Line 156: “The stars have grooved”- “In stanza eleven…the stars are associated with victimizing values, and we are reminded of all the promises and prophecies that take a man’s fancy in the movie theatre of ‘To Brooklyn Bridge’ and on the train of ‘The River’” (Combs 147). “grooved”-To cut in the form of a groove or channel; to excavate (a channel). Also, to force itself along a channel. (OED)
Line 157: “surcease”- The action, or an act, of bringing or coming to an end; (a) cessation, stop; esp. (a) temporary cessation, suspension, or intermission. (OED)
Line 159: “Ascensions”- The rising of a celestial body; formerly, also, the increasing elevation of the sun in the heavens between the vernal equinox and summer solstice (OED).
Line 160: “elegiac” – Of the nature of an elegy; pertaining to elegies; hence, mournful, melancholy, plaintive; also (rarely) of a person, melancholy, pensive (OED).
Lines 159-167: reference to Walt Whitman’s “Lilacs” elegy (Bloom 103).
Line 162: “loam”- Used loosely for: Earth, ground soil (OED)
Line 162: “travail”- Bodily or mental labour or toil, especially of a painful or oppressive nature; exertion; trouble; hardship; suffering (OED)
Line 162: “tally”-A stick or rod of wood, usually squared, marked on one side with transverse notches representing the amount of a debt or payment. The rod being cleft lengthwise across the notches, the debtor and creditor each retained one of the halves, the agreement or tallying of which constituted legal proof of the debt, etc. (OED)
Line 166: “bound”- A landmark indicating the limit of an estate or territory (OED)
Line 169: “glacial”- Full of, or having the nature of, ice; cold, icy, freezing (OED)
Line 169: “sierras”- In Spain and parts of Latin America: A range of hills or mountains, rising in peaks which suggest the teeth of a saw (OED)
“The high Sierras from Glacier Point” by William Henry Jackson (between 1880 and 1900) Courtesy of The Library of Congress American Memory
Line 170: “Hermetically”- Used to denote a method of sealing or closing a tube or vessel by fusing it at the opening, or by soldering or welding; hence, by any mode which renders it absolutely air-tight.
Also: Surg. Used of a method of dressing gunshot wounds.
This is especially interesting given the attention paid to Walt Whitman who performed the task of wound dresser during the civil war.
Line 170: “condor zones”- “…the ‘Cape Hatteras’ section…is bult around a central imagery of airplanes and open air. Suffice to say, almost every serpent figure is balanced somewhere by a bird” (Trachtenberg 92-93).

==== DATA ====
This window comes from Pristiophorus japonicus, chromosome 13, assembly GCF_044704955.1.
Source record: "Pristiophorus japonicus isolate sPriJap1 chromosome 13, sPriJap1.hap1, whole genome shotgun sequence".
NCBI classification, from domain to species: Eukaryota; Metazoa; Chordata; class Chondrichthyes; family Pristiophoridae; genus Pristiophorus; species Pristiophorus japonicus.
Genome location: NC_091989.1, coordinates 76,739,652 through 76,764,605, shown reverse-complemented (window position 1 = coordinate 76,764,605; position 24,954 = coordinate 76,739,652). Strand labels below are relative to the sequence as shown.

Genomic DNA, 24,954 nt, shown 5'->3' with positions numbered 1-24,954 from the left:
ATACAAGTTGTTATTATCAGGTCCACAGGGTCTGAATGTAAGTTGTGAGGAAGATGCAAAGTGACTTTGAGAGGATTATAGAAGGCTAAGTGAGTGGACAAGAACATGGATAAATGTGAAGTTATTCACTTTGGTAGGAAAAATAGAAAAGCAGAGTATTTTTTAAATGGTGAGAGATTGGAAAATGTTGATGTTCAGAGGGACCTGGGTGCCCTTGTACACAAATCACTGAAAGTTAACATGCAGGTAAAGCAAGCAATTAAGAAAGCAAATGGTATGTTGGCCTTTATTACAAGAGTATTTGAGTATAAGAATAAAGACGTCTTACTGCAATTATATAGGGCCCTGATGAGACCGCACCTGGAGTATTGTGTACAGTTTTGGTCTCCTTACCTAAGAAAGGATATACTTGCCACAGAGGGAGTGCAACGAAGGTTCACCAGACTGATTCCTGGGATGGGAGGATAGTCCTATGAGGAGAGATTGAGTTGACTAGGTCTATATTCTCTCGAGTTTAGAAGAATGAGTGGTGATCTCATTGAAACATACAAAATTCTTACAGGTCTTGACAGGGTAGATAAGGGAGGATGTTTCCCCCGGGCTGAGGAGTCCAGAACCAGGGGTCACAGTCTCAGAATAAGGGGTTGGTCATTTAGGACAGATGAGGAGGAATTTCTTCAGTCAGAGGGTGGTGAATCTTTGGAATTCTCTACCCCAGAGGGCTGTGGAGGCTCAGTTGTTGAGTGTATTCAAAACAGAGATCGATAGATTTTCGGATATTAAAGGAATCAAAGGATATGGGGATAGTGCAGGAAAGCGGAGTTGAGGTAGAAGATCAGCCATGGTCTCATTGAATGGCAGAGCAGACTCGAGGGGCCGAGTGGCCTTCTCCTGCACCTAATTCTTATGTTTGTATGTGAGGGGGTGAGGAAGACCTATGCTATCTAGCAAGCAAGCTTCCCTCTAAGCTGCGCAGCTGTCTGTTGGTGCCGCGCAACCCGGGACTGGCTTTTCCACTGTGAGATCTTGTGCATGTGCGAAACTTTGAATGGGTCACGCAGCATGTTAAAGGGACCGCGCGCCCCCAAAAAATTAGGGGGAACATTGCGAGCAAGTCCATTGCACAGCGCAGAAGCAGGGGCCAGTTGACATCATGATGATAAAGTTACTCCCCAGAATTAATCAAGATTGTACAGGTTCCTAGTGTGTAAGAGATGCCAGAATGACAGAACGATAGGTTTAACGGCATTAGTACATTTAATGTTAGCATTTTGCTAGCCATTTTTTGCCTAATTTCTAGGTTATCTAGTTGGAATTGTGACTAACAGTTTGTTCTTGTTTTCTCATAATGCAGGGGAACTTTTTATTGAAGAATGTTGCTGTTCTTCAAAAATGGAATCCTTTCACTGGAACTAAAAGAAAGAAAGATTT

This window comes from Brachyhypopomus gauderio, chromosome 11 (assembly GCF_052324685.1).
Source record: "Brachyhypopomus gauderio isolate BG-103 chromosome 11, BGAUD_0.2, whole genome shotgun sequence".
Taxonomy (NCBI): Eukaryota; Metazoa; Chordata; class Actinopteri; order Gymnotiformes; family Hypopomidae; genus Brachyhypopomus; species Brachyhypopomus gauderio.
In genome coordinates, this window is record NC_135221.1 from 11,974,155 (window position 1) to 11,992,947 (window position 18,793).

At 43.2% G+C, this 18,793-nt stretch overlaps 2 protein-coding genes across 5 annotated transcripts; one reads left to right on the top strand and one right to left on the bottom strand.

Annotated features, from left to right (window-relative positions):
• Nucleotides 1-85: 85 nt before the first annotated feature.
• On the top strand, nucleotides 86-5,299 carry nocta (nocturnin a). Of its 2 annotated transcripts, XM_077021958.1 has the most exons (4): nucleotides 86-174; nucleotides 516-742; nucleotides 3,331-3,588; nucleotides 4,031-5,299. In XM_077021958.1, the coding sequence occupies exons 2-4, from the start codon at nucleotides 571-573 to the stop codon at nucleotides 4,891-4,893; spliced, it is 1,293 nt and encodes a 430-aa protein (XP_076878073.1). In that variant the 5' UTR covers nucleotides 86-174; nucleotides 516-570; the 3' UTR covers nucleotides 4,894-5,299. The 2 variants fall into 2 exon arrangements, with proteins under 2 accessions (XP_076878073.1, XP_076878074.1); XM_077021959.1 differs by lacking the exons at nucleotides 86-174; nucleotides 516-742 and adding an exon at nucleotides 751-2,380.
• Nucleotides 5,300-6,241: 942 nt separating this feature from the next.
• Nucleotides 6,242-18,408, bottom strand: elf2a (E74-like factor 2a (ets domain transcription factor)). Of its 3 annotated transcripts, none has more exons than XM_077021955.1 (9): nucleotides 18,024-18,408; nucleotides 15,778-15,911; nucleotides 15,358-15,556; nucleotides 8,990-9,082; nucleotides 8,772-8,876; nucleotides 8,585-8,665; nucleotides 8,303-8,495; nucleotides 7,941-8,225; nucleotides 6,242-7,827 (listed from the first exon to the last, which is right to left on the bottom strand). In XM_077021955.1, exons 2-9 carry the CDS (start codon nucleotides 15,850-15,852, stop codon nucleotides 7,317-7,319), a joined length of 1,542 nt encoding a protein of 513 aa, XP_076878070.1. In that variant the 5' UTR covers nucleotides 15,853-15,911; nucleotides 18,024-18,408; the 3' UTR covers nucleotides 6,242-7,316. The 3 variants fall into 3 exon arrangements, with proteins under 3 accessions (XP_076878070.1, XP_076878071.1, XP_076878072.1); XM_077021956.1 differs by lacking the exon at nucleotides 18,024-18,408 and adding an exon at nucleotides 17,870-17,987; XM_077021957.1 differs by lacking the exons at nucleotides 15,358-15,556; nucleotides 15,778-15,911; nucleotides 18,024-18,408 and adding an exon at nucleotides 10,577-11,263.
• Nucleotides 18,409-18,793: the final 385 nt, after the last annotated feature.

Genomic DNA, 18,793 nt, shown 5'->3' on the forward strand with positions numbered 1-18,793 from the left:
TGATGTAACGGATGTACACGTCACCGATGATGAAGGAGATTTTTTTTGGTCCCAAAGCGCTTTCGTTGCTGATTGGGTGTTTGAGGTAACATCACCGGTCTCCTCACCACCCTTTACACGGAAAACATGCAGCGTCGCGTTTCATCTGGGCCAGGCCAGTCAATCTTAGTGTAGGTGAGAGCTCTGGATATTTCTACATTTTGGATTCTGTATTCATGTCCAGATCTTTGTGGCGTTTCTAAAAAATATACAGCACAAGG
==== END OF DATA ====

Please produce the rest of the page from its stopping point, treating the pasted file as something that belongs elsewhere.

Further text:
Line 170: “zenith”- The point of the sky directly overhead; the highest point of the celestial sphere as viewed from any particular place; the upper pole of the horizon (OED)
Line 171: “albatross”- Most likely a reference to Samuel Colleridge’s poem “The Rime of the Ancient Mariner” also, “In the last section of ‘Cape Hatteras’ Whitman is constantly presented as facing the dissolution of things, symbolized by the death of an albatross and those slain in war” (Combs 148).
Line 173: “shivered”- To break or split into small fragments or splinters. (OED)
Line 176: “plummet”- A piece of lead or other heavy material attached to a line, used for measuring the depth of water; a sounding lead. (OED)
Line 179: “pallid”- Lacking depth or intensity of colour; faint or feeble in colour; spec. (of the face) wan, pale, esp. from illness, shock, etc. Chiefly poet. before 19th cent. (OED)
Line 179-181: “Because he has observed the waste of war and known the tragedy of ‘fraternal massacre’ during the Civil War, Whitman is chosen by Crane to lead modern man out of the ‘blind ecstasy’ whose ultimate end is disaster” (Hazo 103).
Line 181: “Appomattox”- The location of the battle that marked Robert E. Lee’s surrender during the civil war. (Appomattox)
Line 181: “Somme”- “the Battle of the Somme is famous chiefly on account of the loss of 58,000 British troops (one third of them killed) on the first day of the battle, 1 July 1916” during WWI (Duffy).
Line 182: “cowslip”- The common name of Primula veris, a well-known wild plant in pastures and grassy banks, blossoming in spring, with drooping umbels of fragrant yellow flowers. Also called paigle. (OED)
Line 182: “shad-blow”- Also commonly known as shad-bush; the genus Amelanchier, esp. A. canadensis, also called June-berry or service-berry. (OED)
Line 184: “rife”- With singular nouns: abundant, plentiful, ample. Now rare. (OED)
Line 184: “loam”- Used loosely for: Earth, ground soil. arch. (OED)
Line 187: “blue-writ”- A writ of bodily attachment (“Blue Writ”) is issued for somebody’s arrest when they have traditionally missed a court date or payment
Line 191: “Klondike”- May refer to the “Yukon Gold Rush” along the Klondike River.
191: “edelweiss”- An Alpine plant, Gnaphalium Leontopodium or Leontopodium alpinum, remarkable for its white flower, growing in rocky places, often scarcely accessible, on the Swiss mountains. Also attrib., as in edelweiss-lace. (OED)
191: “occult”- To hide, conceal; to cut off from view by interposing something. (OED)
191: “vizored”- Of a cap: peaked (OED)
Line 193: “palisades”- Originally: a fence made of wooden pales or stakes fixed in the ground, forming an enclosure or defence. Subsequently also: a fence made of metal railings. (OED)
Line 195: “arcades”- A vaulted place, open at one or both sides; an arched opening or recess in a wall. Obs. (OED)